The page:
Assessment of Renal and Systemic Hemodynamics
Renal hemodynamic parameters were determined by a constant infusion input clearance technique with inulin (Inutest, Fresenius) and PAH (Clinalfa) for glomerular filtration rate (GFR) and renal plasma flow (RPF), respectively. These procedures have been described previously.19 Briefly, the examination was performed in a quiet laboratory from 8:00 am to 12:00 am with the subject in the supine position. The participants fasted overnight and drank 15 mL/kg of mineral water during the examination in addition to infusion of 500 mL of normal saline. After bolus infusion of inulin and PAH over 15 minutes and a subsequent constant infusion over 105 minutes, a steady state between input and renal excretion of the tracer substances was reached,19 and the administration of experimental substances was started. Glomerular hydrostatic pressure (PGlo) and resistances of the afferent and efferent glomerular artery were determined according to the model established by Gomez,20 which has been discussed in detail recently.21,22 Systemic hemodynamic parameters (ie, heart rate, stroke volume, cardiac output, blood pressure, and total peripheral resistance) were monitored by the Task Force Monitor device (CNSystems) at baseline and during the infusion.
After 120 minutes, either aldosterone (prepared as mixed micelles, Clinalfa, 0.5 mg) or placebo (mixed micelles only, Clinalfa) were injected intravenously. At the same time, an infusion of either l-NMMA (Clinalfa; 3 mg/kg as a bolus over 5 minutes followed by infusion at a rate of 3 mg/kg per hour over the remaining 25 minutes, ie, a total dose of 4.25 mg/kg) or placebo (0.9% NaCl over 30 minutes) was started. Blood samples to determine inulin and PAH concentration were drawn at 0, 120, and 150 minutes. Each blood sample was measured in duplicate with a coefficient of variation of <5%. Aldosterone was measured by a commercially available test kit (Aldosterone MAIA, BioChem ImmunoSystems). The limit of detection of this assay is 6.0 pg/mL. Interassay variance is 6.4%, and intraassay variance is 5.4%.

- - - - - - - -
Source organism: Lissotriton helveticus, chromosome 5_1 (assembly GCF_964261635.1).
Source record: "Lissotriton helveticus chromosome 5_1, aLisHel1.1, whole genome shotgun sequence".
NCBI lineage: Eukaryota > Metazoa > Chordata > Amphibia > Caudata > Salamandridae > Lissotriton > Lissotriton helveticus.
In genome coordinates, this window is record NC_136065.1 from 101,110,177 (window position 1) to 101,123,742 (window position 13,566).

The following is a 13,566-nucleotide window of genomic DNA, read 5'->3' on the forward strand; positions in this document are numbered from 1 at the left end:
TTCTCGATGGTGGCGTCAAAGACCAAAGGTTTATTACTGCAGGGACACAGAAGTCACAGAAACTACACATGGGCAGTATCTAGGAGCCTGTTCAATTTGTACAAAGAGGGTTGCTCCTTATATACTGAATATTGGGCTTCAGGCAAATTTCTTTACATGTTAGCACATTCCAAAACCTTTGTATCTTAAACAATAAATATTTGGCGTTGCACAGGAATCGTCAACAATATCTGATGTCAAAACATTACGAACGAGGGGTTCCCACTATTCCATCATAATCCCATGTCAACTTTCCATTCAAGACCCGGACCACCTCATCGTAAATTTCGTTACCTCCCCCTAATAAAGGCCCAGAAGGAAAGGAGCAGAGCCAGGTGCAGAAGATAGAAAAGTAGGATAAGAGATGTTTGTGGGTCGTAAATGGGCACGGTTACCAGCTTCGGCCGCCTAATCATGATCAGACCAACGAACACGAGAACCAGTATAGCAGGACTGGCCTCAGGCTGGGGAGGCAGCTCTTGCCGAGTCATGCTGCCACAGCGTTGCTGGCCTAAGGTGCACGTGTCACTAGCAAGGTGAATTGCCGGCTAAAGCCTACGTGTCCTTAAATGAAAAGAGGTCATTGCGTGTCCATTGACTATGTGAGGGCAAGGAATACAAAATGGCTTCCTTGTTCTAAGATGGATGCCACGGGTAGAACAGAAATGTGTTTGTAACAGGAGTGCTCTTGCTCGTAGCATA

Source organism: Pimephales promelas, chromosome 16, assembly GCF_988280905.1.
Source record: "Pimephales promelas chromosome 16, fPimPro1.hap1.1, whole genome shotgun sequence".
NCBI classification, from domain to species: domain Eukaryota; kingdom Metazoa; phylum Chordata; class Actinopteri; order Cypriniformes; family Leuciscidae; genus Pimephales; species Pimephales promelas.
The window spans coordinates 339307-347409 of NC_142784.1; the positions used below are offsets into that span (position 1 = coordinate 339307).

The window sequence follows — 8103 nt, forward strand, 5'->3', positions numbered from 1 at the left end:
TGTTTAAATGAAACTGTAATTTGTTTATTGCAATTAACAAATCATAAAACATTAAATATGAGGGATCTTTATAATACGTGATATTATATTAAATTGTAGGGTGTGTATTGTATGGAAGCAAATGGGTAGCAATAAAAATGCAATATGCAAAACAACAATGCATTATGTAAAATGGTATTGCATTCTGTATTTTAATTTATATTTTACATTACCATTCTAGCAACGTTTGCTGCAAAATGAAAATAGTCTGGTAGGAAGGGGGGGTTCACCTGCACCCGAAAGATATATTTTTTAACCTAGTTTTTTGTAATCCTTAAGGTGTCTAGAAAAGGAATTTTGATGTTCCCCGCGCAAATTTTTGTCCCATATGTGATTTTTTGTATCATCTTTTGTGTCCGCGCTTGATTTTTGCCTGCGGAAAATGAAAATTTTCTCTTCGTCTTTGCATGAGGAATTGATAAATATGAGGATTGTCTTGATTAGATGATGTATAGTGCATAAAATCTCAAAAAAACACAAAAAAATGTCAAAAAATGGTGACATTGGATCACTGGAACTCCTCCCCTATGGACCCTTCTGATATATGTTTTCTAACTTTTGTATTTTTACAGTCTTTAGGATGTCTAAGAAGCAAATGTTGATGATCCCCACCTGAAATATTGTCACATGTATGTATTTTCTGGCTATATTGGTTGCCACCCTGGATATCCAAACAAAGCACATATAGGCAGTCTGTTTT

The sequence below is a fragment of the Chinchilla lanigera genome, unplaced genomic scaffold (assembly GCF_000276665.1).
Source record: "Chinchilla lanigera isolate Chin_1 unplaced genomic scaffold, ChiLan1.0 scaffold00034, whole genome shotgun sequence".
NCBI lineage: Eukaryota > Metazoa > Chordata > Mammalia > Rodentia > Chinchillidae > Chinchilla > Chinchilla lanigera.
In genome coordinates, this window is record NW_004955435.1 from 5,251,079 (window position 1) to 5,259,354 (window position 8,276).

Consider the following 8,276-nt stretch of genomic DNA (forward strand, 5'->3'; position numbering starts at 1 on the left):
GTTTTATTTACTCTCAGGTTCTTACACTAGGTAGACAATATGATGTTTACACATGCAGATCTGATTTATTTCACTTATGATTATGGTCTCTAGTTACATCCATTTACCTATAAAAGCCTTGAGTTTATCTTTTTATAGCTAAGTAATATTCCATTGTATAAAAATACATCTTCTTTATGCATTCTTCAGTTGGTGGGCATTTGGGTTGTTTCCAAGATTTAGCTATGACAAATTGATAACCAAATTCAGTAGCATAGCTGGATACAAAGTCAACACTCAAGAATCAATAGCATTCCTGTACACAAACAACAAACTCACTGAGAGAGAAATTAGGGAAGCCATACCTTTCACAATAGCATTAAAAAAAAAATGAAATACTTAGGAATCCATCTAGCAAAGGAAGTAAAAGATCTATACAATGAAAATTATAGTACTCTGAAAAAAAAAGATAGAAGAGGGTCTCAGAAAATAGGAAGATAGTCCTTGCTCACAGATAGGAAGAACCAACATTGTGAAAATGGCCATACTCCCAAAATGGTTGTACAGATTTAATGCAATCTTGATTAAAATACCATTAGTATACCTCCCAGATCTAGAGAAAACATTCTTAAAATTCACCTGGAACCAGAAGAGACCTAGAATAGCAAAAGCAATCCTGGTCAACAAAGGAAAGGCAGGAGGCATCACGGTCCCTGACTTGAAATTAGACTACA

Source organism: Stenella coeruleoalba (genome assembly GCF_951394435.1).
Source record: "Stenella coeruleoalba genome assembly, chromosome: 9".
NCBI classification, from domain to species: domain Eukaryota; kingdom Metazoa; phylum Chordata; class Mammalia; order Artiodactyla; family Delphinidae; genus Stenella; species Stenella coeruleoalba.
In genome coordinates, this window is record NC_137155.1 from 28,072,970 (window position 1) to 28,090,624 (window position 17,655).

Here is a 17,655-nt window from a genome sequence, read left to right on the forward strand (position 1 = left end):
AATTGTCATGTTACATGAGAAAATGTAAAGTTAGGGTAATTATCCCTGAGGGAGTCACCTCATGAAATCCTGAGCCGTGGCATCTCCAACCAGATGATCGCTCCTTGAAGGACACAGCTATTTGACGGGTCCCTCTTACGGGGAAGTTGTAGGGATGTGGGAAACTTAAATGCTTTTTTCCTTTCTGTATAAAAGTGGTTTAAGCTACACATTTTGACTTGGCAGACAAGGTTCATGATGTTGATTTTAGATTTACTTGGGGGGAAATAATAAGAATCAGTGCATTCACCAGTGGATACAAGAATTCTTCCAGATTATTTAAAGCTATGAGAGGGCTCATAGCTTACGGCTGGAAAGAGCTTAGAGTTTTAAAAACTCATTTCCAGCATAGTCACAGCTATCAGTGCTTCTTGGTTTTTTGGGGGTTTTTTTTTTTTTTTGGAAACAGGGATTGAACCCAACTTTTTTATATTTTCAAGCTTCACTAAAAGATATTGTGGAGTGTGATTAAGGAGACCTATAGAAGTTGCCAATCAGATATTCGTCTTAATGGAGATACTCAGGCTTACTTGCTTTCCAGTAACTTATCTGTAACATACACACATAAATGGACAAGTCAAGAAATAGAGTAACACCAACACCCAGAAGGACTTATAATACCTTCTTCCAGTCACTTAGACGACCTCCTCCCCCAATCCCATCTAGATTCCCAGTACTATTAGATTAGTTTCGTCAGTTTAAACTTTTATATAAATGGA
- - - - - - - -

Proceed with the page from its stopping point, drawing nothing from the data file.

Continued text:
All of the statistical analyses were performed using SPSS software package (SPSS for Windows 12.0, SPSS Inc). For statistical inference, the change from baseline was calculated for each variable. Paired Student’s t test was performed to compare the effects of aldosterone versus placebo under the conditions “l-NMMA coinfusion” and “placebo coinfusion.” Primary end points of the study were the differences in GFR and RPF between aldosterone and placebo under the conditions l-NMMA coinfusion and placebo coinfusion. For these 4 comparisons, the level of significance was set to P<0.0125 (2-tailed). The other parameters were considered secondary end points, and their evaluation was exploratory with the level of significance set to P<0.05 (2-tailed). All of the values are given as mean±SE.